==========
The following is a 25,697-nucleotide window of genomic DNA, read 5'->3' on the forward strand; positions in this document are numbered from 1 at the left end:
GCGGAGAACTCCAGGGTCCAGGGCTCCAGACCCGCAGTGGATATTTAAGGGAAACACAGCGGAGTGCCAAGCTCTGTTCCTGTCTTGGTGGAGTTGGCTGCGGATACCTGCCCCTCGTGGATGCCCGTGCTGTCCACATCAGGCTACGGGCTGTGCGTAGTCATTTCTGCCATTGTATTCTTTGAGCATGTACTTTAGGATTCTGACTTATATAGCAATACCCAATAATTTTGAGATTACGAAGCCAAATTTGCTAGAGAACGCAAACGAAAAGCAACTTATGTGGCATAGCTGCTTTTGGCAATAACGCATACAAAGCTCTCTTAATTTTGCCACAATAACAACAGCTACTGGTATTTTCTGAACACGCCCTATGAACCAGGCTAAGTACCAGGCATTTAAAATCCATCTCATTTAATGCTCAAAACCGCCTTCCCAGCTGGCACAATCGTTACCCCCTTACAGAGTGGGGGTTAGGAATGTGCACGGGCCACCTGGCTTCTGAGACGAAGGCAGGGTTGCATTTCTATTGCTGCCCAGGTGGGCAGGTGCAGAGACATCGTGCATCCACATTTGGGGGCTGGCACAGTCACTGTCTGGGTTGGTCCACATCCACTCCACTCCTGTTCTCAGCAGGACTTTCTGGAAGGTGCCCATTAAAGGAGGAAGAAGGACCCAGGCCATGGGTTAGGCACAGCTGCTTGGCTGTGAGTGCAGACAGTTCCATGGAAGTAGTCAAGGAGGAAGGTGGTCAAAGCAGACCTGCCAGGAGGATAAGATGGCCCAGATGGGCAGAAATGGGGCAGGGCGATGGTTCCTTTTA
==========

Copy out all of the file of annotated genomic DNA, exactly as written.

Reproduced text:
The following is a 25,697-nucleotide window of genomic DNA, read 5'->3' on the forward strand; positions in this document are numbered from 1 at the left end:
GCGGAGAACTCCAGGGTCCAGGGCTCCAGACCCGCAGTGGATATTTAAGGGAAACACAGCGGAGTGCCAAGCTCTGTTCCTGTCTTGGTGGAGTTGGCTGCGGATACCTGCCCCTCGTGGATGCCCGTGCTGTCCACATCAGGCTACGGGCTGTGCGTAGTCATTTCTGCCATTGTATTCTTTGAGCATGTACTTTAGGATTCTGACTTATATAGCAATACCCAATAATTTTGAGATTACGAAGCCAAATTTGCTAGAGAACGCAAACGAAAAGCAACTTATGTGGCATAGCTGCTTTTGGCAATAACGCATACAAAGCTCTCTTAATTTTGCCACAATAACAACAGCTACTGGTATTTTCTGAACACGCCCTATGAACCAGGCTAAGTACCAGGCATTTAAAATCCATCTCATTTAATGCTCAAAACCGCCTTCCCAGCTGGCACAATCGTTACCCCCTTACAGAGTGGGGGTTAGGAATGTGCACGGGCCACCTGGCTTCTGAGACGAAGGCAGGGTTGCATTTCTATTGCTGCCCAGGTGGGCAGGTGCAGAGACATCGTGCATCCACATTTGGGGGCTGGCACAGTCACTGTCTGGGTTGGTCCACATCCACTCCACTCCTGTTCTCAGCAGGACTTTCTGGAAGGTGCCCATTAAAGGAGGAAGAAGGACCCAGGCCATGGGTTAGGCACAGCTGCTTGGCTGTGAGTGCAGACAGTTCCATGGAAGTAGTCAAGGAGGAAGGTGGTCAAAGCAGACCTGCCAGGAGGATAAGATGGCCCAGATGGGCAGAAATGGGGCAGGGCGATGGTTCCTTTTA